Don’t worry; this is not a gross story. It never actually happened. If it had, maybe I’d be sanguine about the possibility of it happening again. As it was, I lived in fear of the possibility of being what the old subway-emergency-information posters called “the sick passenger,” as in “What if you are the sick passenger?” I only recently found out that in conductor-intercom-speak, the words “sick passenger” are usually code for someone dead or injured on the train itself. And “police investigation” means someone jumped in front of the train. Think about that next time either of these things makes you late for work.
Eventually I got so I could ward off the panic when it happened. I came to understand it as a crossed wire. The fear became a pop-up window I chose to ignore. Then we moved away. But I feel it again for a second, when I step on the platform. At least now if I poop my pants Lou Reed won’t be there to see it.
I get off in Carroll Gardens and walk across the Gowanus to where we used to live. Without even consciously realizing I’m doing it, I find myself Family Circusing my way past one personal landmark after another. My first New York girlfriend’s second apartment, where she’d play Joni Mitchell in the morning and we’d argue about whether Tom Scott ruined Miles of Aisles. The brick building on the corner, now a terrible-looking wine bar, formerly Great Lakes, where she and I sat at the bar one night in March and watched “shock and awe” on the little black-and-white TV they kept around for World Series games. A bald guy a few stools away, extravagantly drunk, said this was a good start, that we should keep killing fundamentalists and not stop until we’d bombed the Buddhists. I admired the consistency of his outlook.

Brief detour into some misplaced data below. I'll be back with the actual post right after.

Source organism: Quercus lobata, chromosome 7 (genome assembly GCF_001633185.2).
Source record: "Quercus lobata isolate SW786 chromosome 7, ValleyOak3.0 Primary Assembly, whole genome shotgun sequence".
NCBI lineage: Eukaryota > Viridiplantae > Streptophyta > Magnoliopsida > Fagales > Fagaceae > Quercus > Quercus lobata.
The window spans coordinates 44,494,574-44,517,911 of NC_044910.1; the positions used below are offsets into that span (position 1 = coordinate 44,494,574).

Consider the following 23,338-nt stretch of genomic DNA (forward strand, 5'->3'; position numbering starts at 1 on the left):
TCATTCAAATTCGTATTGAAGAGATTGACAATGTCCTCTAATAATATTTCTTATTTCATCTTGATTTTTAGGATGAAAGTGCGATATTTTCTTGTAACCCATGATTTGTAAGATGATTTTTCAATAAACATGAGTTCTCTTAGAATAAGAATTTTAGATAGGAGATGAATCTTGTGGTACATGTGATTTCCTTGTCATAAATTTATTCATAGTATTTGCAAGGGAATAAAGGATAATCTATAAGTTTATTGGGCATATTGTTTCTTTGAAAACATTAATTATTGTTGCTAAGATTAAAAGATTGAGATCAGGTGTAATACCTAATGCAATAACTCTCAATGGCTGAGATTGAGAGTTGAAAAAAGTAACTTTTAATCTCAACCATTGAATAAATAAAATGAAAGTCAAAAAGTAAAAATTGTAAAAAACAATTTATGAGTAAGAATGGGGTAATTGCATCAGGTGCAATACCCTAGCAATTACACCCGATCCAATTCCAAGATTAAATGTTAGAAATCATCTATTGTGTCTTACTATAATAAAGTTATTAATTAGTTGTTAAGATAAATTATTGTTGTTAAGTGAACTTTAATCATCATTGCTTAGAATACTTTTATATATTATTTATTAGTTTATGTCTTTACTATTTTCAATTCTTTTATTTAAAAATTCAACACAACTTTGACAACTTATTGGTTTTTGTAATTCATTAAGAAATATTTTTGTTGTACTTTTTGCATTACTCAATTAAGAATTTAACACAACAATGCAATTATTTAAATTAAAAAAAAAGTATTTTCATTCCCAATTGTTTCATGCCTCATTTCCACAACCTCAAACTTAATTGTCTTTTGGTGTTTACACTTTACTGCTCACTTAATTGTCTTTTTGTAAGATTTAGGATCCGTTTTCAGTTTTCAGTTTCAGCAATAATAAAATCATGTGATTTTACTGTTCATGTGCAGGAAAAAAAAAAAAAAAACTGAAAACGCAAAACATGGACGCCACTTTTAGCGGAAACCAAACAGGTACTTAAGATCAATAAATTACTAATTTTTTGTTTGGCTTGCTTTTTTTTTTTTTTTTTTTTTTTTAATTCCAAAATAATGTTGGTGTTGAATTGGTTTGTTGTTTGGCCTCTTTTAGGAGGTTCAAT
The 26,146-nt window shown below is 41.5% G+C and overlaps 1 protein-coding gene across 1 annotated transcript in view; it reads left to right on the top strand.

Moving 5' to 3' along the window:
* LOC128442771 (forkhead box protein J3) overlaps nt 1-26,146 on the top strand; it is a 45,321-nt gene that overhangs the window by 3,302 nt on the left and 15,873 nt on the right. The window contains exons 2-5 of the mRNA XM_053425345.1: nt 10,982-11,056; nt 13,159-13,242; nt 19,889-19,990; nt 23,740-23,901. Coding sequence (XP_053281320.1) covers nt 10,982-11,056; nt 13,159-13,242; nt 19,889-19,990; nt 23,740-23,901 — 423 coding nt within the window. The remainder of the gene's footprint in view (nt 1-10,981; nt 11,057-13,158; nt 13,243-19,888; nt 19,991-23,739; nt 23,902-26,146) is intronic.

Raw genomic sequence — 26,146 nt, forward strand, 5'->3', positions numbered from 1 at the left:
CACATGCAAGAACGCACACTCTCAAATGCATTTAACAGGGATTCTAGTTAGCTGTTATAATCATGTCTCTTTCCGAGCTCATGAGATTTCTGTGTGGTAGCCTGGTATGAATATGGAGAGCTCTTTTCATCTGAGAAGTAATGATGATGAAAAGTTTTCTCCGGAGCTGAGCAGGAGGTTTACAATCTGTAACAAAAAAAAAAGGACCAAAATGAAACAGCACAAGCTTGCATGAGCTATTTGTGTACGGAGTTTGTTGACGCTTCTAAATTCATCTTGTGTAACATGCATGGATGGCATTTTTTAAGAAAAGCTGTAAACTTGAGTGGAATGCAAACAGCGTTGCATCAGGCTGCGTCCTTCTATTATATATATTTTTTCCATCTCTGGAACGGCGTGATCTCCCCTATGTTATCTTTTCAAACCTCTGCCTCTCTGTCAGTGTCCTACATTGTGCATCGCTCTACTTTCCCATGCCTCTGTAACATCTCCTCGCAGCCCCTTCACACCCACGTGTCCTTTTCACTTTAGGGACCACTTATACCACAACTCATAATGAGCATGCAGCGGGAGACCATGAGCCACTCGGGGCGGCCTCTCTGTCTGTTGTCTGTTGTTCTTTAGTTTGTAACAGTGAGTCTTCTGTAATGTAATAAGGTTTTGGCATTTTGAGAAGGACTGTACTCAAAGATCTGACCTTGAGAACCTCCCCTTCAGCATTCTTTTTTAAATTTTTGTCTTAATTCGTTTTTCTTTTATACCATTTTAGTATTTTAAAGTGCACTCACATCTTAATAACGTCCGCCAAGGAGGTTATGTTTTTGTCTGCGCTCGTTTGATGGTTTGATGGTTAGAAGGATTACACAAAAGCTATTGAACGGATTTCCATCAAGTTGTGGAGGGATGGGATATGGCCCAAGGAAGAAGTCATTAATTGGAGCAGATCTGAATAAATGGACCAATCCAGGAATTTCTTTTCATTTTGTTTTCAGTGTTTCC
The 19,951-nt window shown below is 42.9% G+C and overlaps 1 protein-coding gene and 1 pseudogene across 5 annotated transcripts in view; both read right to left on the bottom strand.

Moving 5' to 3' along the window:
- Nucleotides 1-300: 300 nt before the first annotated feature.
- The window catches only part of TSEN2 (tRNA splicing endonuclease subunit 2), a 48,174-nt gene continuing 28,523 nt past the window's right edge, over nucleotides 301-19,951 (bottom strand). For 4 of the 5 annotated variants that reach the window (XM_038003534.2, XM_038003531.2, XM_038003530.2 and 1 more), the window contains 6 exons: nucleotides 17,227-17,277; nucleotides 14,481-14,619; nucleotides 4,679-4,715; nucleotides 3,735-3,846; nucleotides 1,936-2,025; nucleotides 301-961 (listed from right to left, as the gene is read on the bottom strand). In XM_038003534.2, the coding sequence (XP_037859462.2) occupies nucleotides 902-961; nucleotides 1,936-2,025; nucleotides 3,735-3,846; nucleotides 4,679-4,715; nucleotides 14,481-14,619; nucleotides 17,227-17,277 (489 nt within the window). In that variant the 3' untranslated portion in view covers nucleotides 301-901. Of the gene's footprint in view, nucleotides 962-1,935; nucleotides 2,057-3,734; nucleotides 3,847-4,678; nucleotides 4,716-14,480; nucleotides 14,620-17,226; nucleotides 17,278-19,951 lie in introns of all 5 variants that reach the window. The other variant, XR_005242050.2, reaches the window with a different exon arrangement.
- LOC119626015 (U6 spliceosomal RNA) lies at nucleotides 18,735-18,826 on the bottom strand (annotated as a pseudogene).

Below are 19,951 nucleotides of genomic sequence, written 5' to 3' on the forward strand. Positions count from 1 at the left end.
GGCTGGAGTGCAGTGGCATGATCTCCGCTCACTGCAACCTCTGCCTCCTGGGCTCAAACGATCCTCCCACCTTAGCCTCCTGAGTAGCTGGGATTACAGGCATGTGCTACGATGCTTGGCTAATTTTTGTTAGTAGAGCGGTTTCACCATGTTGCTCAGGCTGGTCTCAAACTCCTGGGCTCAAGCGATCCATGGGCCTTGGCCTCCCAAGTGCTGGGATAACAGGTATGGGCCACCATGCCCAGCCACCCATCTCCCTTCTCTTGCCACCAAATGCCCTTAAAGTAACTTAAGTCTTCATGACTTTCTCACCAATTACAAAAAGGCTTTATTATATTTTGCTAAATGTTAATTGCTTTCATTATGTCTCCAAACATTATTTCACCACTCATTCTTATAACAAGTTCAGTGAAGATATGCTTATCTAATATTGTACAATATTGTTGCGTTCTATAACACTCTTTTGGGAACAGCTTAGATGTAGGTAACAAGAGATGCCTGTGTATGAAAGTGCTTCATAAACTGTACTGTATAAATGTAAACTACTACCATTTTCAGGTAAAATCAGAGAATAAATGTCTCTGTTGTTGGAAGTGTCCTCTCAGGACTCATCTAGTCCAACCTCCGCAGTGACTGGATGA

And then a year or two later I was walking away from her apartment with a box of my stuff. Shirts and mixtapes. The Joan Didion book I’d just given her that Christmas. Go now. I remember the Didion because — again, without even thinking about what I was doing — I grabbed it off the shelf to read on the plane when I left L.A. to come here. She’d dog-eared Page 59; I broke up with her just as Joan was explaining the subdivision and development of the Irvine ranch in Orange County.